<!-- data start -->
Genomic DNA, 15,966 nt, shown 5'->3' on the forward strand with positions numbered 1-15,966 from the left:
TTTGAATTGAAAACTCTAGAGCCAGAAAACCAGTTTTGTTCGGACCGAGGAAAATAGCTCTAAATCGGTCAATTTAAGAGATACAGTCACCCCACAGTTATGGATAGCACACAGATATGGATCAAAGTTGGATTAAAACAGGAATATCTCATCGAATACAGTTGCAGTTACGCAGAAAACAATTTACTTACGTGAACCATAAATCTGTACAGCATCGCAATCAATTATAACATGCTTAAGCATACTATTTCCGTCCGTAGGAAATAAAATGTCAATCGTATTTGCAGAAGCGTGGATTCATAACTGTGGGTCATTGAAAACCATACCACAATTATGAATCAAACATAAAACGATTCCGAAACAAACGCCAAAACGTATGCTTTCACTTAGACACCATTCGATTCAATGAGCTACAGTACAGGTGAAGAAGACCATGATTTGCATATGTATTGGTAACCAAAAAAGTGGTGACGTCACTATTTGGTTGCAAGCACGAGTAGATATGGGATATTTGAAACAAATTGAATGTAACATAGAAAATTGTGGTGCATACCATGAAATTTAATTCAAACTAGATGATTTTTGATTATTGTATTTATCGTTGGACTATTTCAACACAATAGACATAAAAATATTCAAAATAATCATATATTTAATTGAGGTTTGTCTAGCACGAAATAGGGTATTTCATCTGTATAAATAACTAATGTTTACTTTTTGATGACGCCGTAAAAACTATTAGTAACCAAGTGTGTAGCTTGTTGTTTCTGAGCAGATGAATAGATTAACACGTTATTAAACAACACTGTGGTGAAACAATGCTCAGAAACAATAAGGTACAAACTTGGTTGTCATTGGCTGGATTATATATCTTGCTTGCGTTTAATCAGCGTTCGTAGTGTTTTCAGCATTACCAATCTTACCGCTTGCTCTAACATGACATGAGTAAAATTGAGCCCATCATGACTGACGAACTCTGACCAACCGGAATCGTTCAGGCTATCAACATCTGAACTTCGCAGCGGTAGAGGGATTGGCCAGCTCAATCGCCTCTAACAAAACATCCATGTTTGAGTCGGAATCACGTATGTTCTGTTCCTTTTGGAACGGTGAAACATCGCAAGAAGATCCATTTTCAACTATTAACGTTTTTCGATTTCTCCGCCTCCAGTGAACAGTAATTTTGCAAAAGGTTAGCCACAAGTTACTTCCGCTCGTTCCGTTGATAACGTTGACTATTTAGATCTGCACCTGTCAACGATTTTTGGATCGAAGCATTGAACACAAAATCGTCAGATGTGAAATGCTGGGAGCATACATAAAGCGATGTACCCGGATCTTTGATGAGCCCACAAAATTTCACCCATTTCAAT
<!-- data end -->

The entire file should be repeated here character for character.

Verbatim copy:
Genomic DNA, 15,966 nt, shown 5'->3' on the forward strand with positions numbered 1-15,966 from the left:
TTTGAATTGAAAACTCTAGAGCCAGAAAACCAGTTTTGTTCGGACCGAGGAAAATAGCTCTAAATCGGTCAATTTAAGAGATACAGTCACCCCACAGTTATGGATAGCACACAGATATGGATCAAAGTTGGATTAAAACAGGAATATCTCATCGAATACAGTTGCAGTTACGCAGAAAACAATTTACTTACGTGAACCATAAATCTGTACAGCATCGCAATCAATTATAACATGCTTAAGCATACTATTTCCGTCCGTAGGAAATAAAATGTCAATCGTATTTGCAGAAGCGTGGATTCATAACTGTGGGTCATTGAAAACCATACCACAATTATGAATCAAACATAAAACGATTCCGAAACAAACGCCAAAACGTATGCTTTCACTTAGACACCATTCGATTCAATGAGCTACAGTACAGGTGAAGAAGACCATGATTTGCATATGTATTGGTAACCAAAAAAGTGGTGACGTCACTATTTGGTTGCAAGCACGAGTAGATATGGGATATTTGAAACAAATTGAATGTAACATAGAAAATTGTGGTGCATACCATGAAATTTAATTCAAACTAGATGATTTTTGATTATTGTATTTATCGTTGGACTATTTCAACACAATAGACATAAAAATATTCAAAATAATCATATATTTAATTGAGGTTTGTCTAGCACGAAATAGGGTATTTCATCTGTATAAATAACTAATGTTTACTTTTTGATGACGCCGTAAAAACTATTAGTAACCAAGTGTGTAGCTTGTTGTTTCTGAGCAGATGAATAGATTAACACGTTATTAAACAACACTGTGGTGAAACAATGCTCAGAAACAATAAGGTACAAACTTGGTTGTCATTGGCTGGATTATATATCTTGCTTGCGTTTAATCAGCGTTCGTAGTGTTTTCAGCATTACCAATCTTACCGCTTGCTCTAACATGACATGAGTAAAATTGAGCCCATCATGACTGACGAACTCTGACCAACCGGAATCGTTCAGGCTATCAACATCTGAACTTCGCAGCGGTAGAGGGATTGGCCAGCTCAATCGCCTCTAACAAAACATCCATGTTTGAGTCGGAATCACGTATGTTCTGTTCCTTTTGGAACGGTGAAACATCGCAAGAAGATCCATTTTCAACTATTAACGTTTTTCGATTTCTCCGCCTCCAGTGAACAGTAATTTTGCAAAAGGTTAGCCACAAGTTACTTCCGCTCGTTCCGTTGATAACGTTGACTATTTAGATCTGCACCTGTCAACGATTTTTGGATCGAAGCATTGAACACAAAATCGTCAGATGTGAAATGCTGGGAGCATACATAAAGCGATGTACCCGGATCTTTGATGAGCCCACAAAATTTCACCCATTTCAAT